Peter Ostroumov

Professor of Physics, FRIB Accelerator Systems Division Associate Director


  • Joined the laboratory in August 2016
  • Accelerator physics and engineering
  • Contact information

Education and training

  • PhD, Institute for Nuclear Research, Moscow, 1982
  • Doctor of Science, Moscow Engineering Physical Institute, 1993


Particle accelerators are major tools for discovery in nuclear
physics, high energy physics and basic energy science. A
new national-user facility for nuclear science, FRIB is based
on a state-of-the-art 400 kW superconducting linear
accelerator. FRIB employs large number of accelerator
physicists and engineers and attracted significant
DOE funding for education of graduate students under
ASET program. Currently, FRIB is approaching to the
commencement of user operation. The main focus of
the Accelerator Physics Department is the detailed
understanding of beam physics issues in this new facility to
achieve the design beam power and deliver wide selection
of isotopes to the experiments. A significant innovative
engineering effort will be necessary to achieve routine
operation with 400 kW beam power. At the same time,
research and development (R&D) for future FRIB upgrade
scenarios is being pursued to enable new high-priority
and high-impact research opportunities. This task requires
strong communication between accelerator physicists,
engineers and nuclear physicists to understand the highest
priority research. The list of possible short-term and midterm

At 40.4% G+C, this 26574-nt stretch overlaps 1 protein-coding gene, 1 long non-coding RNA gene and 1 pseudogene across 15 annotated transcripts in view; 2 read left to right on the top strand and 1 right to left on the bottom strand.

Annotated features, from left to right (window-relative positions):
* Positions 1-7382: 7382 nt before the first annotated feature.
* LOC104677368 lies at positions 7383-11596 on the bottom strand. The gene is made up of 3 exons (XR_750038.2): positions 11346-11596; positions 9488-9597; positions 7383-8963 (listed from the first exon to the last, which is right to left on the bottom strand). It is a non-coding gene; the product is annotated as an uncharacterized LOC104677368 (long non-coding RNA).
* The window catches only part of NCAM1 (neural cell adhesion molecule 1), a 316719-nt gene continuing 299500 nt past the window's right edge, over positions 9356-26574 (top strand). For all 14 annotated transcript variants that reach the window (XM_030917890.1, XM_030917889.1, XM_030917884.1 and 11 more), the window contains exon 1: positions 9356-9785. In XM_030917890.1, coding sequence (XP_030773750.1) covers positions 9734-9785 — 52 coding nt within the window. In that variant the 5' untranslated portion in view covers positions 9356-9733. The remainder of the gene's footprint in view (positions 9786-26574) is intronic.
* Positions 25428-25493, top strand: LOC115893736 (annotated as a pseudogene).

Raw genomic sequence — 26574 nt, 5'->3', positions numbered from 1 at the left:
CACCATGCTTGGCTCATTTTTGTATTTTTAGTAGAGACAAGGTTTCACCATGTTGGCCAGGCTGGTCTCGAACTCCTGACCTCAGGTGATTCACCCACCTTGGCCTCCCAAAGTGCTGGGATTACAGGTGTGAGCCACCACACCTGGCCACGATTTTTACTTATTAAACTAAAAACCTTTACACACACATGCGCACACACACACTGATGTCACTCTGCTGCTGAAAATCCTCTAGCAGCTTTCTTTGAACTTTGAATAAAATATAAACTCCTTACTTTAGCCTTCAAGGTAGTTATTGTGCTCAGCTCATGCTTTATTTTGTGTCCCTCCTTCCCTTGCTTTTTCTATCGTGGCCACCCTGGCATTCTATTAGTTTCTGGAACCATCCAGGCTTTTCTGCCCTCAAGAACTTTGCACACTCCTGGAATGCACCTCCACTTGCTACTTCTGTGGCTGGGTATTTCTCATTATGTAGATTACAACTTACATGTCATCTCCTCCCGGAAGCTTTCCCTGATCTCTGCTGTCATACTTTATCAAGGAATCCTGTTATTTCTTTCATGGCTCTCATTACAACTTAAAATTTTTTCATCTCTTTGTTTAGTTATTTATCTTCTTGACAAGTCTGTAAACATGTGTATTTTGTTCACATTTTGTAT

accelerator R&D goals includes the development of
a cost-effective option for a high energy upgrade of the
FRIB driver linac which will be based on newly developed
medium-beta superconducting (SC) cavities (see the
photo) capable of doubling the energy of FRIB beams over
the available space of 80 meters.

Other R&D tasks include the development of multitarget
driver linac operation with the simultaneous
acceleration of light and heavy ions, and the development
and implementation of techniques to increase efficiency
for delivery of radioactive ion beam species to the
user experiments, the post-accelerator, and their postacceleration.
The long-term accelerator R&D will enable the
best science in the world at an expanded FRIB which may
include storage rings and a radioactive-ion-electron collider.
These accelerator R&D topics open vast opportunities
to involve PhD students and post-doctoral researchers.
In the past 10 years I have guided a group of scientists,
engineers, young researchers, students, and technicians
who have developed and implemented several innovative
accelerator systems such as high performance SC cavities
and cryomodules, a CW RFQ with trapezoidal vane tip
modulations, an EBIS for the fast and efficient breeding of
radioactive ions; designed and demonstrated several new
accelerating structures for ion linacs, developed and built
bunch length detectors for CW ion beams, and profile and
emittance measurement devices for rare-isotope beams.
The photo shows the newly developed room-temperature
continuous wave accelerating structure built for bunching
of FRIB beams after the stripper.

I eagerly look forward to applying this expertise to new
and challenging technical issues with students and postdocs
at FRIB.

Scientific publications